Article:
To clearly determine the eigenform and its place in the eigenform matrix of the construction model, it is not enough to calculate only the oscillation domination coefficients. Domination coefficients only help to differentiate eigenforms by dominating oscillations, for example, radial, tangential, axial, etc.

Because of this an additional criterion is introduced into the process of determining eigenform, individual for each eigenform, i.e., the number of nodal points or nodal lines for the form. That depends on the dimensionality of the eigenform. During calculations the number of nodal points of beam-like and two-dimensional piezoactuators is determined by the number of sign changes in oscillation amplitude for the full length of the piezoactuator in the directions of coordinate axes.

Summarizing the algorithm for determining eigenforms of piezoactuator oscillations (Fig. 1), we can note that it is composed of two integral stages: calculating domination coefficients and determining the number of nodal points or lines of the eigenform. This algorithm is not tightly bound to multidimensional piezoactuators, so it can be successfully applied in analysing oscillations of any constructions. When solving the problems of piezoactuators dynamics for high precision microrobots where repeated calculations with higher eigenfrequencies are involved, it is proposed to modify the general algorithm introducing the stage of determining eigenforms with the help of domination coefficients [18].

3. Design and results of numerical modeling

Numerical modeling of piezoelectric actuator was performed to validate actuator design and operating principle through the modal analysis.

Modal analysis of piezoelectric actuator was performed to find proper resonance frequency. Material damping was assumed in the finite element model [19].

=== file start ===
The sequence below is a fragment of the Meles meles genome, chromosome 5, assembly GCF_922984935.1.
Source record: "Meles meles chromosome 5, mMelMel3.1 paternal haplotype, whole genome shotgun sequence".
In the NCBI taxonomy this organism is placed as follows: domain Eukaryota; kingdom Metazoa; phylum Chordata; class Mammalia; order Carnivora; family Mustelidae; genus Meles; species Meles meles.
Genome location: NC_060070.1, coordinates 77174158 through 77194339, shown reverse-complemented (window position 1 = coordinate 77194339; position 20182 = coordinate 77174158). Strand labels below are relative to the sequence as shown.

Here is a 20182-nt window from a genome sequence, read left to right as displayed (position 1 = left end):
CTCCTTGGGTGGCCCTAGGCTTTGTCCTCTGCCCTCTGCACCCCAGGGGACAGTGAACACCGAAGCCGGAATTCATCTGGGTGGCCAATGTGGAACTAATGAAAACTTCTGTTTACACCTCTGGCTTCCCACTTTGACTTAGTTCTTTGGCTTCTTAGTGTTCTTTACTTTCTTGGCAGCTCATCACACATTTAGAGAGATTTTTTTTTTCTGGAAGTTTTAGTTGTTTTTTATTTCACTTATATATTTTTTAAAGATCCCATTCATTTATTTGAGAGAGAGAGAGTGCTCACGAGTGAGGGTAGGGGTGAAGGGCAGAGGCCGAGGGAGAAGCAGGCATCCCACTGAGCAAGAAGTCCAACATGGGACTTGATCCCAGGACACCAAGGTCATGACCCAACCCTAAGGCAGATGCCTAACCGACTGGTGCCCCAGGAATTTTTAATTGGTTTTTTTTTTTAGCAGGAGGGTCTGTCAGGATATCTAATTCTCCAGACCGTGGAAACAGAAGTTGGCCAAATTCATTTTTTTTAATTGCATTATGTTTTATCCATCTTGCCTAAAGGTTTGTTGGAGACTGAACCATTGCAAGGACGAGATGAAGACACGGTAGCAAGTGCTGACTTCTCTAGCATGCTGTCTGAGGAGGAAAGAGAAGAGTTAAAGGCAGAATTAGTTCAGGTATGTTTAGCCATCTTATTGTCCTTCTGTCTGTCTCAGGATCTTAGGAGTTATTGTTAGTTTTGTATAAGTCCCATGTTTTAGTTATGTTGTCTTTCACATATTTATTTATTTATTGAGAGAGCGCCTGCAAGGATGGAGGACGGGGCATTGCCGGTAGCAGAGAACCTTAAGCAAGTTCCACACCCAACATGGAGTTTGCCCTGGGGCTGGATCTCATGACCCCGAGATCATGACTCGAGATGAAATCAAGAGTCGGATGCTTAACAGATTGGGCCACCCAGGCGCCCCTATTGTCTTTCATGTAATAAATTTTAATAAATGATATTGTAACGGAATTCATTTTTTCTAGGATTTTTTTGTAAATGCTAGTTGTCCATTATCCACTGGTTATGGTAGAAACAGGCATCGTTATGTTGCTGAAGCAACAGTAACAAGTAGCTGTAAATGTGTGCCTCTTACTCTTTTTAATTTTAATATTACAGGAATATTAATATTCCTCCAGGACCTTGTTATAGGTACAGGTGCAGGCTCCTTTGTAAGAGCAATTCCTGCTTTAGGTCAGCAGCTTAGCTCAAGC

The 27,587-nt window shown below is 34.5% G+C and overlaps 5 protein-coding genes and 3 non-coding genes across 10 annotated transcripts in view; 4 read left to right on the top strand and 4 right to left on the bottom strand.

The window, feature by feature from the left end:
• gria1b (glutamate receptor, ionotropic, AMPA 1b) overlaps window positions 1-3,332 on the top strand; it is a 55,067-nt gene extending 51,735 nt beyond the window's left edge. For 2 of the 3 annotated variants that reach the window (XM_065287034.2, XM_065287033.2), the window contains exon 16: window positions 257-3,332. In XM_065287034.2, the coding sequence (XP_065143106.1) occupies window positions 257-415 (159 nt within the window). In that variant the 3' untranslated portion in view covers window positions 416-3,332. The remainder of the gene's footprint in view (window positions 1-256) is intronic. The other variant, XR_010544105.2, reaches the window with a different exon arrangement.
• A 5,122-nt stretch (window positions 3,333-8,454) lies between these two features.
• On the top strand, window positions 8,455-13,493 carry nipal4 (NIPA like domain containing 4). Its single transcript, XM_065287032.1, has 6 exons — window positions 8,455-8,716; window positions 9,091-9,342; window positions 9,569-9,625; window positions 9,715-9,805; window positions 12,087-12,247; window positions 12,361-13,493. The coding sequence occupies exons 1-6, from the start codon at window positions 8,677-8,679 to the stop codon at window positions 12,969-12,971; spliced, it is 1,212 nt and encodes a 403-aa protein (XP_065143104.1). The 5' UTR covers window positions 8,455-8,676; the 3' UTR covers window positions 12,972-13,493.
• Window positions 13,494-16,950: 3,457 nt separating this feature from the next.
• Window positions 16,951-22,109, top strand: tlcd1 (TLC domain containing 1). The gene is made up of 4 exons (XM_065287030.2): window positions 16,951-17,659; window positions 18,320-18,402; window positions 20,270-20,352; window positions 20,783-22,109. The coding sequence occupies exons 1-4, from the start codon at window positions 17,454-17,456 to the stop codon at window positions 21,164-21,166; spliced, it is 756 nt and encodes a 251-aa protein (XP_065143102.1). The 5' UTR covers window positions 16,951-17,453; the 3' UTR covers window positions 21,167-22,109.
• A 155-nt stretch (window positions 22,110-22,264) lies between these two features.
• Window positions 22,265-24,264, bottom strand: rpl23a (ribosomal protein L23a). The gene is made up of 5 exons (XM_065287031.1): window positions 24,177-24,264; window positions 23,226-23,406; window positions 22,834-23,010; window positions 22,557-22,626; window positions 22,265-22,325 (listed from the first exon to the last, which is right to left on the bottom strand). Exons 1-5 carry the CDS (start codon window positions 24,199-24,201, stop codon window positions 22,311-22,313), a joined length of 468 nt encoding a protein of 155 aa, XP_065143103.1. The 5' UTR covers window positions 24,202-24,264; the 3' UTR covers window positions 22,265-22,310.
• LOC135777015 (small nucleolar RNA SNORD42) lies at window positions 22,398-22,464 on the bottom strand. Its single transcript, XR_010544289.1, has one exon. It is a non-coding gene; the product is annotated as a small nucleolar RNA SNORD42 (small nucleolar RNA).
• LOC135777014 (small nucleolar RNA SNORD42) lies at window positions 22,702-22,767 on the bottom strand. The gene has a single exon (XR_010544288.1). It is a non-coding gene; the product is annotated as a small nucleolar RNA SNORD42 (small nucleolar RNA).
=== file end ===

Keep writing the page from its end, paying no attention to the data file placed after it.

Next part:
Finite element model software ANSYS 11.0 was employed for simulation and finite element model was built.

Principle scheme of the analysed piezoelectric actuator is provided in Fig. 2.

PZT-8 piezoceramics was used for the ring. The polarization vector is directed along the width of the ring. The detailed properties of this material are provided in Table 1.

Geometric parameters of the ring are chosen in such a way that the eigenfrequency of the 2nd flexional form is as high as possible, since in this way its rapidity is guaranteed.

The first iteration of calculations of piezoelectric actuator was performed to find proper resonance frequency and in order to determine the same eigenform of elliptical movement with diferent inner radius.

During analysis the ring dimensions have been changed. Geometric parameter's proportions used in the finite element model for modal analysis (Fig. 3) are provided in Table 2.

Domination coefficients and eigenfrequencies have been also calculated, considering when crossply and rotative movement is the optimal, e.g. geometrical parameters based on dominance coefficients were optimized. It was examined at what frequency rotation of the ring is the best and at what frequency it is the most flexible.

A more detailed analysis of domination coefficients (according to which better flexibility was examined) is provided in Tables 3, 4 and Figs. 4, 5.

A more detailed analysis of model eigenfrequencies (by crossply and rotative movements) is provided in Table 5 and Fig. 6.

FEM represented below reflect the best crossply and rotation movement.

The 2nd iteration of calculations of piezoelectric actuator was performed to find proper resonance frequency and in order determine the same eigenform of elliptical movement with diferent outer radius.

During analysis in the 2nd iteration of calculations dimensions of the ring have been changed. Geometric parameter's proportions used in the finite element model for modal analysis (Fig. 7) are provided in Table 6.

During analysis in the 2nd iteration domination coefficients and eigenfrequencies have been also calculated, considering when crossply and rotative movement is most optimal, namely were optimized geometrical parameters based on domination coefficients. It was examined at what frequency the rotation of the ring is the best and at what frequency it is the most flexible.

A more detailed analysis of domination coefficients (according to which better flexibility was examined) is provided in Tables 7, 8 and Figures 8, 9.

A more detailed analysis of model eigenfrequencies (by crossply and rotative movements) is provided in Table 9 and Fig. 10.

FEM represented below the best reflect the crossply and rotation movement.

Having compared the influence of geometric parameters on domination coefficients and eigenfrequencies in two iterations of the calculation, it can be claimed that with the help of domination coefficients the eigenform of elliptical rotation can be partially determined.